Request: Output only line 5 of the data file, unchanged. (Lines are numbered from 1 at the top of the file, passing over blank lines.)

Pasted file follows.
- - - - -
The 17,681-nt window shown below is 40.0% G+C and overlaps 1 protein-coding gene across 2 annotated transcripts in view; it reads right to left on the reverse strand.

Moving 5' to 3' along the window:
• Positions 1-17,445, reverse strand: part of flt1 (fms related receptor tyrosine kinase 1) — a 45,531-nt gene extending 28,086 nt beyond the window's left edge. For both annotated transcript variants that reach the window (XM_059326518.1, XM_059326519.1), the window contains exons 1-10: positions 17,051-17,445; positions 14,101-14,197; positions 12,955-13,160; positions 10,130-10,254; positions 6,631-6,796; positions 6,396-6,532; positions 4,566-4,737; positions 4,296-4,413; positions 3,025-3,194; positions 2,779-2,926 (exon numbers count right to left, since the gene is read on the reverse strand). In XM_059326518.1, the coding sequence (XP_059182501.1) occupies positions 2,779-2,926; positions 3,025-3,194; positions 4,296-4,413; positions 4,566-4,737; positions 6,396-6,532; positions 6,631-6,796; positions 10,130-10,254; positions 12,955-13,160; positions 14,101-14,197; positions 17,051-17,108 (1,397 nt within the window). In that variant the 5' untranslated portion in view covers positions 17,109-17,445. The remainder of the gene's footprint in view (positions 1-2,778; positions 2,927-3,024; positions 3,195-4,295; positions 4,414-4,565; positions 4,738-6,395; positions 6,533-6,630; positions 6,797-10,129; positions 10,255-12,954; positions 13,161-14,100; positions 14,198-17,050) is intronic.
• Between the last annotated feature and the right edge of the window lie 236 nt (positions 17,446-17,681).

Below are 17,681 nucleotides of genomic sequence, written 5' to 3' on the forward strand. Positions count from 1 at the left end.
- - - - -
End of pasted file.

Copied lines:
Below are 17,681 nucleotides of genomic sequence, written 5' to 3' on the forward strand. Positions count from 1 at the left end.